Once the pot was secured on the boat, lying on the launcher, it would be tipped up and shaken so all the crab would fall into a bin. At that time all the crew on deck, including Jake, would sort the crab, making sure they were a minimum width, they were male and they were clean. The crab couldn’t be covered in anything that took away from the cleanliness of the crab because people didn’t want to pay for crab legs that were covered with barnacles, although they were still safe to eat.

One thing Jake had learned was that the rest of the crew was extremely efficient at the work involved. Jake wanted to make sure he didn’t hold everyone up, so he worked hard to keep up. It wasn’t difficult to get the hang of the routine as it was fairly simple, albeit backbreaking work. But Jake didn’t mind the hard labor and was actually enjoying the work and being out on the ocean.

His biggest concern when he first stepped onto the boat was whether or not he would get seasick. To his relief, he never threw up. He never even felt queasy. Feeling at home on the water, he enjoyed the rocking of the boat and the smell of salt in the air.

He was also enjoying working with the other men. He liked the banter that went back and forth on the deck as the men tried to kill time giving each other all kinds of crap. They all seemed like nice enough guys, except for Danny, and Jake could tell they had worked and known each other for several years. They didn’t quite treat him as an equal yet, but Jake knew they would soon enough.

As Jake pulled on his gloves, the Captain’s voice came over the speaker, “Okay boys. Let’s start setting some pots.”

“You heard the man,” Lou said. “Let’s go.”

As they all started taking their places, Lou came over to where Jake was standing. “You can start throwing the buoys in the water today,” Lou said. “You need to learn that as well.”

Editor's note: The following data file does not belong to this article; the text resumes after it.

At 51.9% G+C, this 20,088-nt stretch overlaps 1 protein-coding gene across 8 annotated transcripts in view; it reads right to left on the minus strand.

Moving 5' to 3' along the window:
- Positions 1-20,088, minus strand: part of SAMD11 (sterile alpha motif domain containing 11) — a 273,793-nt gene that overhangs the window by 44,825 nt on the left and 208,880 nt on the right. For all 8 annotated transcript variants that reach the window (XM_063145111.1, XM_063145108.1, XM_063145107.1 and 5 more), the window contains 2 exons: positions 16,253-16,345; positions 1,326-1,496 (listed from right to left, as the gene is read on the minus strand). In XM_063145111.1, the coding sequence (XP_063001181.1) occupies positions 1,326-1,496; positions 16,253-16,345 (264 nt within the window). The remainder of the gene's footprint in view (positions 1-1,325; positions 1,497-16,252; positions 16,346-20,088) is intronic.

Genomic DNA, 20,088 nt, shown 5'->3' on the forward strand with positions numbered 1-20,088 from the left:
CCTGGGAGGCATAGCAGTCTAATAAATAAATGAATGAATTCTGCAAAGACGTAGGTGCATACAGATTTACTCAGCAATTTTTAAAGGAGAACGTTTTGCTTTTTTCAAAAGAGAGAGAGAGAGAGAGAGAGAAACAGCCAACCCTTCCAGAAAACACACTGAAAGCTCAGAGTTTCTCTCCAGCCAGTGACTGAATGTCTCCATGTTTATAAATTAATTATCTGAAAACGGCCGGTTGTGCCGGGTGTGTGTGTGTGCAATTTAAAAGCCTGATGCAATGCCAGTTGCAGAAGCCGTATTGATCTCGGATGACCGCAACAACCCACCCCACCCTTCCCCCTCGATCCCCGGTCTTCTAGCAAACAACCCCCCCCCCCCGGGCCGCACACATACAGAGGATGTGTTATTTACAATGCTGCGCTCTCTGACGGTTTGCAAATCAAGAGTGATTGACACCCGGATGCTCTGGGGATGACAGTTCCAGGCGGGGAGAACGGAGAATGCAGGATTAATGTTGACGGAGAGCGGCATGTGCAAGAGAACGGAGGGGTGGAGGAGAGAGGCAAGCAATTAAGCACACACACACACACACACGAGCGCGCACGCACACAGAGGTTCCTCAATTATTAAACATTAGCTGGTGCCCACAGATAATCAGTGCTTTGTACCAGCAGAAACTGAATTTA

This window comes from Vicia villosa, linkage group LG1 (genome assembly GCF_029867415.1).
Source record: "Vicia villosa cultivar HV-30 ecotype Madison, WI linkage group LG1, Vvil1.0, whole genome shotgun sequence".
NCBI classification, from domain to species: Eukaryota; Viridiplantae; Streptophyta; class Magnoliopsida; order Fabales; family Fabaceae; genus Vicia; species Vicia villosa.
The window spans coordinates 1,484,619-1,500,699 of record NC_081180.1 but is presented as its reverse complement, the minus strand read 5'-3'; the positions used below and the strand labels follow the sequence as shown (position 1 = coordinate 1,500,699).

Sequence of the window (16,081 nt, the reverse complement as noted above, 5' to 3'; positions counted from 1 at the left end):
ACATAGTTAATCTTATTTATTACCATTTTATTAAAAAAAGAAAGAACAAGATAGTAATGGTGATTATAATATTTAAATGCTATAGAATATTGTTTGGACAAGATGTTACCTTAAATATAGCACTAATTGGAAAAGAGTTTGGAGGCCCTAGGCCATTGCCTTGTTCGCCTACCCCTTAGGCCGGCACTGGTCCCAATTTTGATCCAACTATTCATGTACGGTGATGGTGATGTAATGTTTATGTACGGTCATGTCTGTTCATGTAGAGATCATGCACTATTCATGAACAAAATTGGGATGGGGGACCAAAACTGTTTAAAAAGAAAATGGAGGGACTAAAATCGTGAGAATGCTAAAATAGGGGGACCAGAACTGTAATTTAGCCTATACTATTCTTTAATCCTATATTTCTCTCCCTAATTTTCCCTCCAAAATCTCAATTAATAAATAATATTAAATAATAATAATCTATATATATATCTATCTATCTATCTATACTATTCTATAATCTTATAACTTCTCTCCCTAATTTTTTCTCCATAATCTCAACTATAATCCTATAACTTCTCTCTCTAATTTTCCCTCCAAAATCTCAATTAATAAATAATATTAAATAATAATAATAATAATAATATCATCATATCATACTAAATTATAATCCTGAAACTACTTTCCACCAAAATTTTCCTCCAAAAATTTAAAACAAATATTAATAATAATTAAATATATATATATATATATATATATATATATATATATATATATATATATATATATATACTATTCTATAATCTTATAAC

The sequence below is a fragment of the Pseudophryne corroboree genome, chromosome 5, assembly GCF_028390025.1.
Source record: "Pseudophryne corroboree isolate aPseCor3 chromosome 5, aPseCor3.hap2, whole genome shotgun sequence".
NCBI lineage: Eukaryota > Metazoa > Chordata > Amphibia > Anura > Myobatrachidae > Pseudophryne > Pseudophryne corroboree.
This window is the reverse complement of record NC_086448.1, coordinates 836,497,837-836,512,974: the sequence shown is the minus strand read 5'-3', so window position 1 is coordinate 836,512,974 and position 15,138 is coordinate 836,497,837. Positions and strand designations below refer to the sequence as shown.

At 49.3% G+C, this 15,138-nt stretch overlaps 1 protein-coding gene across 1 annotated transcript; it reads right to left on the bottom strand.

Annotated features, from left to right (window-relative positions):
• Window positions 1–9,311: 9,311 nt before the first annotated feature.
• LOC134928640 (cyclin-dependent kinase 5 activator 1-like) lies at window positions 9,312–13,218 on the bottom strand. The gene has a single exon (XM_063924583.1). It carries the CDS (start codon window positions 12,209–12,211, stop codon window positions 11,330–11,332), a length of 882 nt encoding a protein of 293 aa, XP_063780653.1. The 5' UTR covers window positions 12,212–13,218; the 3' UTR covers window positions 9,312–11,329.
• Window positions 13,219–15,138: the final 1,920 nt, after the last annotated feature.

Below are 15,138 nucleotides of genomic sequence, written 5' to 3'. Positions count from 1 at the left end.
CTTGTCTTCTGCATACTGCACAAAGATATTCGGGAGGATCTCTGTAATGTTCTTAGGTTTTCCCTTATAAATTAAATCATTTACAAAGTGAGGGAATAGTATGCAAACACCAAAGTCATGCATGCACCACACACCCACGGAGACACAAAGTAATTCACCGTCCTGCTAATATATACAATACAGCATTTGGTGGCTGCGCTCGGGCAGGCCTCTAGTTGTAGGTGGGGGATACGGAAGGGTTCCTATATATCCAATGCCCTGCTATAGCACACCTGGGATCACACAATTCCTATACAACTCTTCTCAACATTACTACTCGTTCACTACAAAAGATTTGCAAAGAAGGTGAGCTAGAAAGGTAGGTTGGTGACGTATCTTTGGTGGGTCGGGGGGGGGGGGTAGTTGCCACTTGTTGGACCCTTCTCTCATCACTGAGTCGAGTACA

“Sounds good,” Jake said, happy they were letting him do that.

So far, they just had him getting the bait ready, which was fine but it stunk. It consisted of frozen fish that he had to chop up. Jake would have thought it wouldn’t smell since it was frozen but there was still a stench attached to it. But it wasn’t a horrible smell and Jake was able to put the smell out of his mind so he could concentrate on chopping the fish.

Although he was fine with continuing to get bait ready if that’s what was needed, Jake was ready to do something else. He just wanted them to keep giving him a chance to do more so he didn’t have to just do the bait for the next month or so. Always a quick learner, Jake knew he would catch on quickly with whatever responsibility they gave him. Plus, he thought to himself, how tough could it be to throw buoys in the water.

Jake started going through the process of chopping the bait. He got a huge block of frozen fish out of the cooler, went to the grinder and started grinding it. He had to push down on the frozen block to force it to chop the large mass into very small pieces. Once it was chopped, he scooped it up with a plastic container that had a handle and was open on one end with a lid. Grabbing three large cod, he went to the pot that was lying on the launcher, climbed inside so he could tie the jug and cod in place and then scrambled back out.

Bruce and Tim were on each end of the pot so as soon as Jake was clear of the pot they shut the doors and tied it shut. Danny pressed a button which raised the launcher that held the pot and dumped it into the water while Tim threw the lead buoy in the water and Jake grabbed the trailing buoy and threw it in the water just like he had watched the others.